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Reviewed by: Carl Nelson [10.31.04]
Manufactured by: Intel

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Just A Little Bit Faster

It was four months ago when Intel introduced the 925x platform, and along with it, the LGA775 CPU. The 925x platform marks some of the most important updates in desktop computing history. The addition of PCI-Express unlocks enormous potential for high bandwidth peripherals. Matrix RAID storage technology is highly useful, and performs well. Intel's 'Azalia' Hi-Definition audio standard marks the first time where onboard audio is starting to get decent. And DDR2, while expensive, is pretty amazing in how well it scales.

However, when that launch was made, the frontside bus rate remained the same - 800 MHz (200 MHz quad-pumped). Since it supported 533 MHz DDR2 (266 MHz double-pumped), most people expected a 1066 MHz FSB (266 MHz quad-pumped). After all, earlier chipsets always had the memory running in sync with the FSB.

Well today, Intel is launching the 925xe chipset. It is absolutely identical in every single way to the 925x chipset, except that it allows support for a 1066 MHz frontside bus. Therefore, if you're looking for detailed info on what this chipset can do (and in comparison to the lower end 915p chipset, which will NOT support 1066 FSB), I suggest reading our first review on the topic.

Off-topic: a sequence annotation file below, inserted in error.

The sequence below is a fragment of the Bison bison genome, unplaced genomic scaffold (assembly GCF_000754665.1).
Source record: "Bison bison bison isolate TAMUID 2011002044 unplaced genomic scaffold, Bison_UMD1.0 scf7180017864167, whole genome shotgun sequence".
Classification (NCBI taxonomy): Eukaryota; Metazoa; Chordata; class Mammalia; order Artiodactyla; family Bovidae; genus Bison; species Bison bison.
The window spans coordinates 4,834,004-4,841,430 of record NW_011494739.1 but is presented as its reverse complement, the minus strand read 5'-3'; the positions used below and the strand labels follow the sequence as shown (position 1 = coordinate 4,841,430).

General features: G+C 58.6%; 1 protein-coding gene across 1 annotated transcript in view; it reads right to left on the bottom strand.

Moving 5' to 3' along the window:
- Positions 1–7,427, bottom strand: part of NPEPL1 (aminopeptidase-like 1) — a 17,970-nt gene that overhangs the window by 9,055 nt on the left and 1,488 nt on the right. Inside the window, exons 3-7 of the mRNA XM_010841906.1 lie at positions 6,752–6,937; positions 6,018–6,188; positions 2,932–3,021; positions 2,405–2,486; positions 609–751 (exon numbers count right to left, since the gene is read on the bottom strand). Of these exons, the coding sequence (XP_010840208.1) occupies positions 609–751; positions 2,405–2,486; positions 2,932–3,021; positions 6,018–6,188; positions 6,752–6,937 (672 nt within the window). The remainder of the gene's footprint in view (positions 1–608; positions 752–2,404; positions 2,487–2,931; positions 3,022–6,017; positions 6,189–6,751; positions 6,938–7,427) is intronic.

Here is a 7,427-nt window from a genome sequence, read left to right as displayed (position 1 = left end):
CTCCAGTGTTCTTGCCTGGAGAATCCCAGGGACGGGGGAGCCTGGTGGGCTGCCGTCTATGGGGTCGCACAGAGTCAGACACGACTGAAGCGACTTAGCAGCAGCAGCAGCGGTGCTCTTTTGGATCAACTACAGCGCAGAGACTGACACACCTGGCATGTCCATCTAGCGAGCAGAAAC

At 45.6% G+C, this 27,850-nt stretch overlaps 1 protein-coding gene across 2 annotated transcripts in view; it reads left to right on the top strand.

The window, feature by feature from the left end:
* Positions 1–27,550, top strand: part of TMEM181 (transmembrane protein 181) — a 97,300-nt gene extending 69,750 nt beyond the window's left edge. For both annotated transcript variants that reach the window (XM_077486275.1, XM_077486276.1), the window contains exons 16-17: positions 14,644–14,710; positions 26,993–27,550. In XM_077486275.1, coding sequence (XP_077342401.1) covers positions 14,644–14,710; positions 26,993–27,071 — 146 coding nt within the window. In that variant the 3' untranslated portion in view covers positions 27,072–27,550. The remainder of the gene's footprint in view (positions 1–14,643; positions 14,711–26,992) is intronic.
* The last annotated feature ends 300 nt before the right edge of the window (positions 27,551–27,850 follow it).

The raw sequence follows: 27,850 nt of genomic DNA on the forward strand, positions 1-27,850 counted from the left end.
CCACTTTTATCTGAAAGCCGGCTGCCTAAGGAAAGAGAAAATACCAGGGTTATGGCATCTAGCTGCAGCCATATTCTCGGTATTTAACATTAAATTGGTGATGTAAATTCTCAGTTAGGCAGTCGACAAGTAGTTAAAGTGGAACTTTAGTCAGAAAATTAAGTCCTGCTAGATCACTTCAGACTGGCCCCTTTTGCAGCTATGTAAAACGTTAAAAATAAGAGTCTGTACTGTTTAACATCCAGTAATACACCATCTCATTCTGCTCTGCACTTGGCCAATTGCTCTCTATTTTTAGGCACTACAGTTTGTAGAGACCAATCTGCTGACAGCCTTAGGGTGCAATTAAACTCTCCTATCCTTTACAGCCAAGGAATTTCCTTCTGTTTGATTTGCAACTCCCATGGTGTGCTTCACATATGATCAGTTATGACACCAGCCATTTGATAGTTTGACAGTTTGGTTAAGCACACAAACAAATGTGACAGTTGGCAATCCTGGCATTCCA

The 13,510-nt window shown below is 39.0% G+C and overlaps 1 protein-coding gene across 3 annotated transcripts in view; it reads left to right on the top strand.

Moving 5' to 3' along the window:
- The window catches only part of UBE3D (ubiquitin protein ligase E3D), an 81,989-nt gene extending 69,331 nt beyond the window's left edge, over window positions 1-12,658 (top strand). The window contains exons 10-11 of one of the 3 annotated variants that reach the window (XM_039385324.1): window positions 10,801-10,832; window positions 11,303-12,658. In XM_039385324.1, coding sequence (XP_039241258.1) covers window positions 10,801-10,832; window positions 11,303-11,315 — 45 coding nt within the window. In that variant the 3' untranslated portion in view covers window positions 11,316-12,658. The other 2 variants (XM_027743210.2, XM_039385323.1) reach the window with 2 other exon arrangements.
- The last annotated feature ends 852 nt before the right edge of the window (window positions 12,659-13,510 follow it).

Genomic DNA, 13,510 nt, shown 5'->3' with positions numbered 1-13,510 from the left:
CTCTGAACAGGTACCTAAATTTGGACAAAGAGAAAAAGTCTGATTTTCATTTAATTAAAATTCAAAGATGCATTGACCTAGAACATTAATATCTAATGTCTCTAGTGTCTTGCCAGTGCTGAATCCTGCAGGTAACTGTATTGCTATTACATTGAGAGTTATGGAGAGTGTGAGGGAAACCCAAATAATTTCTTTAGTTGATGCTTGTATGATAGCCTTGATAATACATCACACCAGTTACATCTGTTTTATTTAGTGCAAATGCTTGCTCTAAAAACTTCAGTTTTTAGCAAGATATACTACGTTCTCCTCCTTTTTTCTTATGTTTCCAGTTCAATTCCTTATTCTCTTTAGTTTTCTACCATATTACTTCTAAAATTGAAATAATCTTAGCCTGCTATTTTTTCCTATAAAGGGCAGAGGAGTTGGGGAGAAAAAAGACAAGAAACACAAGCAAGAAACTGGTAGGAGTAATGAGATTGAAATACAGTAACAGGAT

Intel has decided to launch the new frontside bus with its current flagship CPU - the only remaining Northwood core CPU - the Pentium 4 Extreme Edition 3.46 GHz.

That's right, after only four months, the clock speed remains roughly the same as it was before. My guess is that we are at the ceiling of what the Northwood is capable of, clock-speed-wise, and the next Extreme Edition is likely to be Prescott based (since the Prescott is already running at 3.6 GHz). In a way, it's pretty impressive that Northwood has gone this far - it was introduced nearly three years ago, at 2 GHz!

The 3.46 Extreme Edition is expected to retail at around $1000, so it is apparent that the EE has one purpose only - to be the fastest CPU in reviews like this one. Until now I have largely ignored the Extreme Edition lineup, because I highly doubt many (if any at all) of our readers are going to plunk down $1000 for a CPU alone. However, since it is being launched with the new FSB, this is the only way we CAN do it!

Unfortunately, I am not in possession of AMD's competing "FX" series boutique processor at this time. However NewEgg is kindly supplying us with one for review, and I will have a full comparison of these super expensive CPU's by the end of this week.

For now, let's just look at the two 3.4-ish Extreme Edition CPU's, and find out what 1066 FSB does for it.

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